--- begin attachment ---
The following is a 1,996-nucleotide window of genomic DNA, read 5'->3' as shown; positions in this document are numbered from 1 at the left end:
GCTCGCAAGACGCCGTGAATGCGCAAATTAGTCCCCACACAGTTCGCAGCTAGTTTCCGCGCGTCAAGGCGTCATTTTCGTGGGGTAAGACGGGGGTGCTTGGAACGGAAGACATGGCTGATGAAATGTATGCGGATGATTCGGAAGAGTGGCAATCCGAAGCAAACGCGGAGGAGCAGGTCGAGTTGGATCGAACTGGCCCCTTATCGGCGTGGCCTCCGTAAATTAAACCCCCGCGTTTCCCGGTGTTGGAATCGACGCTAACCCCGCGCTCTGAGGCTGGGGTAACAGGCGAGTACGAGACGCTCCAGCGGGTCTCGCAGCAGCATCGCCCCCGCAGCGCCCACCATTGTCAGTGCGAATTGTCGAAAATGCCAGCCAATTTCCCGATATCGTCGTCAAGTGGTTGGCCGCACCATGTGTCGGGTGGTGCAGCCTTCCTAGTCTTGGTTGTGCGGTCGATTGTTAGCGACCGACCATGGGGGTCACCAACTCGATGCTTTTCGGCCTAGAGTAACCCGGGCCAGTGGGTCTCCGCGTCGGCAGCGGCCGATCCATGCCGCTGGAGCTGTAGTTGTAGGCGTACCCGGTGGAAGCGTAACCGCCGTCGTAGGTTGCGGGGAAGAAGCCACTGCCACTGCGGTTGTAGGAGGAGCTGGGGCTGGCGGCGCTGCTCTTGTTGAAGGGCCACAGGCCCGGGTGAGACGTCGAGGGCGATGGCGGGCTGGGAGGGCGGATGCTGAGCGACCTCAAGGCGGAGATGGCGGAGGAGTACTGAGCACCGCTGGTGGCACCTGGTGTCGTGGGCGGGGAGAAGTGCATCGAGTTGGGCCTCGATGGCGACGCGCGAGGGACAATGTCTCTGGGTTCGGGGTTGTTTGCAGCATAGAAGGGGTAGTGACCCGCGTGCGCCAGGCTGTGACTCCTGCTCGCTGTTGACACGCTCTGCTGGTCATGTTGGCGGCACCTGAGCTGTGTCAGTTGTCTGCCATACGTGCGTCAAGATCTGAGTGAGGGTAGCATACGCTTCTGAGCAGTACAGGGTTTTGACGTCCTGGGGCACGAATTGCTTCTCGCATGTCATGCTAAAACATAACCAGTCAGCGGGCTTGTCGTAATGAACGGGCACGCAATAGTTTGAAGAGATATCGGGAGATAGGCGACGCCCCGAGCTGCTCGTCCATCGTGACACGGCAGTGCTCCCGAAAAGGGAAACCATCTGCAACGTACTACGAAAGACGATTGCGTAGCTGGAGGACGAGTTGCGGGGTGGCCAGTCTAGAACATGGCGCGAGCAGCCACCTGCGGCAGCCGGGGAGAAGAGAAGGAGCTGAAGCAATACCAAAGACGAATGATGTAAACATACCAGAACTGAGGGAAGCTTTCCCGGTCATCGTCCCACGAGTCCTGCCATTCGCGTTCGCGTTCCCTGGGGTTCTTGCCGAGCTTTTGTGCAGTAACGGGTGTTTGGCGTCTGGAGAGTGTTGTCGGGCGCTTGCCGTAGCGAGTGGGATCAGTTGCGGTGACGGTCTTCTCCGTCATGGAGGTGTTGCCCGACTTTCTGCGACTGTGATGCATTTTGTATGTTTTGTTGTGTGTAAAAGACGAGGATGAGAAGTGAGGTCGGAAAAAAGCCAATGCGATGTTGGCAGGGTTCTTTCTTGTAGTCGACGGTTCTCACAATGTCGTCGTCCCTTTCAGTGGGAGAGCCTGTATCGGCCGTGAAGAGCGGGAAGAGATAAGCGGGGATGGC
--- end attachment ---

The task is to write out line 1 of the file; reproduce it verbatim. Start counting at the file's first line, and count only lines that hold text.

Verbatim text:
The following is a 1,996-nucleotide window of genomic DNA, read 5'->3' as shown; positions in this document are numbered from 1 at the left end: